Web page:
Even though I’ve stated that I’m not as interested in sustainability as I used to be, it doesn’t mean I don’t think about it. I have been thinking about it in conjunction with investing and my own work in the electronic industry.
Growth is a very important component to the electronics business. It’s priced into many stocks and it drives much of the electronics food chain. Moore’s law has helped for a long time too. Shrinking the geometry of silicon every 18 months really required manufacturers to update their equipment often. This then drives the equipment manufacturers to advance technology to make the new fabrication possible. The analog engineers (ok, digital too) out there utilize the new chips and make requests for the next generation. The ripple effect continues all the way down the line, requiring input from the manfacturers and returning revenue to the shareholders of said manufacturers. Like I said, this growth is an assumption and is priced into how people invest in companies involved in electronics manufacturing.
There’s no denying that electronics are a dirty business. Not oil-gushing-from-a-hole-in-the-ocean dirty, but still, not exactly the most environmentally friendly situation either. The chemicals used in semiconductor manufacturing are not known for their safety nor their easy disposal; I’ve only had training on how bad they can mess people up but it goes beyond that; there are entire departments in semiconductor manufacturing facilities devoted to containing and disposing of the chemicals. Outside of the semiconductor world manufacturers have had to drastically reduce the amount of lead in products (in the solder and otherwise) but there are still elements of boards and parts that are not good for the environment. And given both the amount of turnover in the products that people consume year to year and the fact that very few products are designed for long term use, almost all electronics are bound for a landfill within a 10 year time frame (unless recycled). All of this adds up to a nasty picture for the planet.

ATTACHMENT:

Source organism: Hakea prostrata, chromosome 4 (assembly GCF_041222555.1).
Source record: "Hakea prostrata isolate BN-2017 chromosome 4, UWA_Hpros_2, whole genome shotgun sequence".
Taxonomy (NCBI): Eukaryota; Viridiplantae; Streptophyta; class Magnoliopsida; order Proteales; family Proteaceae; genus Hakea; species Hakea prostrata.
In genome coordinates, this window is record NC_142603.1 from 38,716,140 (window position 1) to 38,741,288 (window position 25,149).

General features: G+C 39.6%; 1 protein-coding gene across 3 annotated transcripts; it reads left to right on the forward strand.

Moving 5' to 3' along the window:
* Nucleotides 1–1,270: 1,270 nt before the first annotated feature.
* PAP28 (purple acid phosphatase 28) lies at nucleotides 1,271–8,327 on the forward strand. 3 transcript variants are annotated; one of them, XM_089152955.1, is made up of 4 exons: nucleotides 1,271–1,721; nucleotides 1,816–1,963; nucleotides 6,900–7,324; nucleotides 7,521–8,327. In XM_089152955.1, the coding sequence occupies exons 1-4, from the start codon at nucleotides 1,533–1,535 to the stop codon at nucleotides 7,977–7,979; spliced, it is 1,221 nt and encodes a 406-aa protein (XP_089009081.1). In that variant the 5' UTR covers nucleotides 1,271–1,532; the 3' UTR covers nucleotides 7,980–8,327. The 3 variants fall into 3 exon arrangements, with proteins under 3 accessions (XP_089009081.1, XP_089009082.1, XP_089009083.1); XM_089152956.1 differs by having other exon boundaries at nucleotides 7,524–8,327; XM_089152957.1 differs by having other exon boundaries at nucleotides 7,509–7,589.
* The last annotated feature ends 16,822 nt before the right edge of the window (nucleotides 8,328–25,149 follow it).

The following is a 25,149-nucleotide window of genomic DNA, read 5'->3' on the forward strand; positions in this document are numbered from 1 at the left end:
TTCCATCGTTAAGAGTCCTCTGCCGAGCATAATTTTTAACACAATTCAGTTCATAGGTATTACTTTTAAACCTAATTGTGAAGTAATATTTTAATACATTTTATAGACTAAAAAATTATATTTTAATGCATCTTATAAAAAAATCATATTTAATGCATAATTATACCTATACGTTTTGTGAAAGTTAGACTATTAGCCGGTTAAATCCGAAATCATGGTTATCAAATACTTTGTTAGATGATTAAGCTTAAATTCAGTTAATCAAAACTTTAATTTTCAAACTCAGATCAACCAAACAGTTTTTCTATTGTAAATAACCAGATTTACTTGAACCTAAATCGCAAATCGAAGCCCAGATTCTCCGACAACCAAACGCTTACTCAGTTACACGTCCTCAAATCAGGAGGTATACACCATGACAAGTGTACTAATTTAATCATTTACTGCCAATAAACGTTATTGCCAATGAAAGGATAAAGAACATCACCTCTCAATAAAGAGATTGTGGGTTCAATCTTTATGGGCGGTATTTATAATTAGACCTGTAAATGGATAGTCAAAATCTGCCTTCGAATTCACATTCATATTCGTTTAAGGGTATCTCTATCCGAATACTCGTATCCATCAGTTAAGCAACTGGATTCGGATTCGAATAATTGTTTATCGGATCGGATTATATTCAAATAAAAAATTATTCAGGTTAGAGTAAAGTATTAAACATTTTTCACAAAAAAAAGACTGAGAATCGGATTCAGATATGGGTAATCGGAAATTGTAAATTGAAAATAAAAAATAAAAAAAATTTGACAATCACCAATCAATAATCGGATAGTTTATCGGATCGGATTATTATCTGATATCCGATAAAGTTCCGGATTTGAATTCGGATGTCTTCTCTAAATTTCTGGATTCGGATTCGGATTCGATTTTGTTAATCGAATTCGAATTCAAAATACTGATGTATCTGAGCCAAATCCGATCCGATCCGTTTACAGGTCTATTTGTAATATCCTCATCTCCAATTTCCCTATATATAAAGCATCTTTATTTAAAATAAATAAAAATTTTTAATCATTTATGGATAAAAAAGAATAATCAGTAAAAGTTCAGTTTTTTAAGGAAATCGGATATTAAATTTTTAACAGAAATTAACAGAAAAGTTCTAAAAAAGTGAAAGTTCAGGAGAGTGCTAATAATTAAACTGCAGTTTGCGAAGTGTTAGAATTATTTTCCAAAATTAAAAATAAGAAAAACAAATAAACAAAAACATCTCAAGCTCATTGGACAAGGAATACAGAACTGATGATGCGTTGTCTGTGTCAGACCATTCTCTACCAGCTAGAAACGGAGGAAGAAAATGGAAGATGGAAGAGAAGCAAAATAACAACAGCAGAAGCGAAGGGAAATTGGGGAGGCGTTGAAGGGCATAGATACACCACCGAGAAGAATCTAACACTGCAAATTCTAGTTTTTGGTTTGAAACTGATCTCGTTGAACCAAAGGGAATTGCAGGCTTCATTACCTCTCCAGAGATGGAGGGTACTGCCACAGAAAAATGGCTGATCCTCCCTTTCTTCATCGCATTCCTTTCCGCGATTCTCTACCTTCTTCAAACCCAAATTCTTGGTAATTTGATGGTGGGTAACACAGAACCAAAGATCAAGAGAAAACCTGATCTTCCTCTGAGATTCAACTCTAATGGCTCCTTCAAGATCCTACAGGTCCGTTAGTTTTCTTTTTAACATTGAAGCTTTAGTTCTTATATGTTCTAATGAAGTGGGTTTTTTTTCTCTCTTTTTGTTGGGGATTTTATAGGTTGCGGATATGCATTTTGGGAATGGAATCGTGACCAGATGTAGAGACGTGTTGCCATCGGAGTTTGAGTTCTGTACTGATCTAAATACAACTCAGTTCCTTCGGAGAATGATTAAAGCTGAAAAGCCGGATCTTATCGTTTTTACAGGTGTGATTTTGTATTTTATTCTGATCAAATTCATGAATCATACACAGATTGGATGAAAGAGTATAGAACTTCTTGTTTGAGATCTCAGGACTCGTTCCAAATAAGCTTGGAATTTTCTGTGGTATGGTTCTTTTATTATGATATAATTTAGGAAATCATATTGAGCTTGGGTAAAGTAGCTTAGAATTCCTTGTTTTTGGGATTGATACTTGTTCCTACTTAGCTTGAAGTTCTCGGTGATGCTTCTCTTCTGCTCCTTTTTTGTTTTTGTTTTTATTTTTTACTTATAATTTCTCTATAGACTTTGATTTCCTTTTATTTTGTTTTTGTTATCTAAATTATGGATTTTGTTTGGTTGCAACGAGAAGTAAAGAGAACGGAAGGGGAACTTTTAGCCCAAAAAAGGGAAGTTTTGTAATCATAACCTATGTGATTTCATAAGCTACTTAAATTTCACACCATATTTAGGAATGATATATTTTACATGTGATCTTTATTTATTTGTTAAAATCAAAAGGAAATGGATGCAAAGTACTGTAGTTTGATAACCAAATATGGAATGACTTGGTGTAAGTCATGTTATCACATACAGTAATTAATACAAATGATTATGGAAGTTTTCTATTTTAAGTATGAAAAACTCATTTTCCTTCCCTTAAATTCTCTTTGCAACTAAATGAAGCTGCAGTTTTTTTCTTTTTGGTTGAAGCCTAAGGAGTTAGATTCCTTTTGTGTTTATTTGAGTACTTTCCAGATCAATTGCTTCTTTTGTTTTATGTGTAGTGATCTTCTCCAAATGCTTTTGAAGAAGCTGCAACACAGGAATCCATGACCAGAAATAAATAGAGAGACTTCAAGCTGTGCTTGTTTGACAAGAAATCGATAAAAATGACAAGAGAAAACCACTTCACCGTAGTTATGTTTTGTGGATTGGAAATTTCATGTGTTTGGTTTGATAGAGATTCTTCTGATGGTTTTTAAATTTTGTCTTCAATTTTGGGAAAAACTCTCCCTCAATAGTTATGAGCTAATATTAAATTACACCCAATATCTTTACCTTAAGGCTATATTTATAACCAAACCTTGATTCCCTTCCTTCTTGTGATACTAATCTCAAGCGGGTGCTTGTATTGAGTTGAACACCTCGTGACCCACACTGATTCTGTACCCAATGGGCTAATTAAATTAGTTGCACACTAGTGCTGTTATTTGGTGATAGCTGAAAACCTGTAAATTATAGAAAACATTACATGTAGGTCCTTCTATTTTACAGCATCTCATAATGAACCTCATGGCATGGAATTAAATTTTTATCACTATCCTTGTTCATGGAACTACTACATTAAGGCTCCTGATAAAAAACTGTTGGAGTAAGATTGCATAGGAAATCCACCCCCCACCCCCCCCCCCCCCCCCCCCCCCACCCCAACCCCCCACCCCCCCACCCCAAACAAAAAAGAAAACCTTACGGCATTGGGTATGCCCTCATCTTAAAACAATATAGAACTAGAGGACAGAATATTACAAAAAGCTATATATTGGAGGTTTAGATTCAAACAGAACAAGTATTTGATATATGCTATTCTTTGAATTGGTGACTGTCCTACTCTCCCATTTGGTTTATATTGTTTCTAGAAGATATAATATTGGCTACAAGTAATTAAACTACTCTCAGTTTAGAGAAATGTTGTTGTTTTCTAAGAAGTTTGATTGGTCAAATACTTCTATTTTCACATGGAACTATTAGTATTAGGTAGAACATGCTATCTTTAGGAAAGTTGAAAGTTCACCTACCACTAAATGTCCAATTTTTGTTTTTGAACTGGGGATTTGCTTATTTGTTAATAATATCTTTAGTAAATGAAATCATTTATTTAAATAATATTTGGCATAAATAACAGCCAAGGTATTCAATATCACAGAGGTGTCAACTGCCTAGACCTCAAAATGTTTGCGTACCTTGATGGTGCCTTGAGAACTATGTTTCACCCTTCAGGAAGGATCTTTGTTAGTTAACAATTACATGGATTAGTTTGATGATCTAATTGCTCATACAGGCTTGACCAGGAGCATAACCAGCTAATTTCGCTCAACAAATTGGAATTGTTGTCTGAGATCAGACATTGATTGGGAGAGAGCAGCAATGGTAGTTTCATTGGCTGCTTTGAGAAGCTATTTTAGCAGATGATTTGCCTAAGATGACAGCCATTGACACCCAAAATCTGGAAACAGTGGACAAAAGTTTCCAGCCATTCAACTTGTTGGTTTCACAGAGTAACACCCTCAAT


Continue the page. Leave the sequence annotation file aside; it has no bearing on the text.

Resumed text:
A business built on growth and components that are not biodegradable nor regulated in their disposal. Is this model sustainable? Can manufacturers continue making products that are not safe for disposal and yet expect people to continuously update their personal electronic portfolio at home? Can manufacturers continue to crank out new devices ad nauseum and not be held responsible for the impact they make?
I do not believe the long term growth of electronics will plateau. While this may be good for my own career, part of me is very conflicted by the idea that my own success could be tied to the fact that we will have to consume more and more over time. Growth will always be driven by the next “must have device”, updating of previous generation devices and bringing electronics to a greater percentage of the population. But how can we rectify the needs (or perceived needs as it may be) with the very real issues and impacts associated with modern electronics? The material and energy inputs required and the waste from technology churn all make for hundreds of miles worth of disposed and forgotten cellphones and CRT monitors which took large amounts of the earth’s resources to make.
So assuming that growth of the electronics industry will continue unabated for various reasons, I think the question is better asked: Is a sustainable world possible with the electronics industry as we know it today?
I don’t usually say it on this site, but I have no clue about the answer to this question. Do you? Is it possible for there to be a healthy electronics industry when taking the planet into account? How does this affect the business model and should the people that manufacture products be responsible for what happens to the at the end of the products’ lifetime? Please let us know in the comments.